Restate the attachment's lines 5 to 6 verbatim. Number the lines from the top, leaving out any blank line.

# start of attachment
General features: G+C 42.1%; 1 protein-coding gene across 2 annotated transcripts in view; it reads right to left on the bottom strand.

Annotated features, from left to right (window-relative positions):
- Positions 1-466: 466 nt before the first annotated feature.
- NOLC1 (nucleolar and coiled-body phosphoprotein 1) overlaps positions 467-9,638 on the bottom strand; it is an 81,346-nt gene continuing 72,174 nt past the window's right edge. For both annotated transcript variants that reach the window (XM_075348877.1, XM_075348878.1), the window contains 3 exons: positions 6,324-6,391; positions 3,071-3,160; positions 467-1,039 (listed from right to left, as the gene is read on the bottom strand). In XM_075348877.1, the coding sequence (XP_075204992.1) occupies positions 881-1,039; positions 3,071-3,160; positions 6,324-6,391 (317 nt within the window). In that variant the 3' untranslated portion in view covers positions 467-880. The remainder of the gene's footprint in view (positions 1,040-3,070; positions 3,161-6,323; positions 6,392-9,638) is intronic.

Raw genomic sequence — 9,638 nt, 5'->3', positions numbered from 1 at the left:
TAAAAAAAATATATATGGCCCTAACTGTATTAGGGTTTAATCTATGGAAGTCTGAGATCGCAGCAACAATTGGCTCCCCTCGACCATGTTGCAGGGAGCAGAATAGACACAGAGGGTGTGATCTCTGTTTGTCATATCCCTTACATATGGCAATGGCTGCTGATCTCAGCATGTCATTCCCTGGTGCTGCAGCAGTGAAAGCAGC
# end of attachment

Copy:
Raw genomic sequence — 9,638 nt, 5'->3', positions numbered from 1 at the left:
TAAAAAAAATATATATGGCCCTAACTGTATTAGGGTTTAATCTATGGAAGTCTGAGATCGCAGCAACAATTGGCTCCCCTCGACCATGTTGCAGGGAGCAGAATAGACACAGAGGGTGTGATCTCTGTTTGTCATATCCCTTACATATGGCAATGGCTGCTGATCTCAGCATGTCATTCCCTGGTGCTGCAGCAGTGAAAGCAGC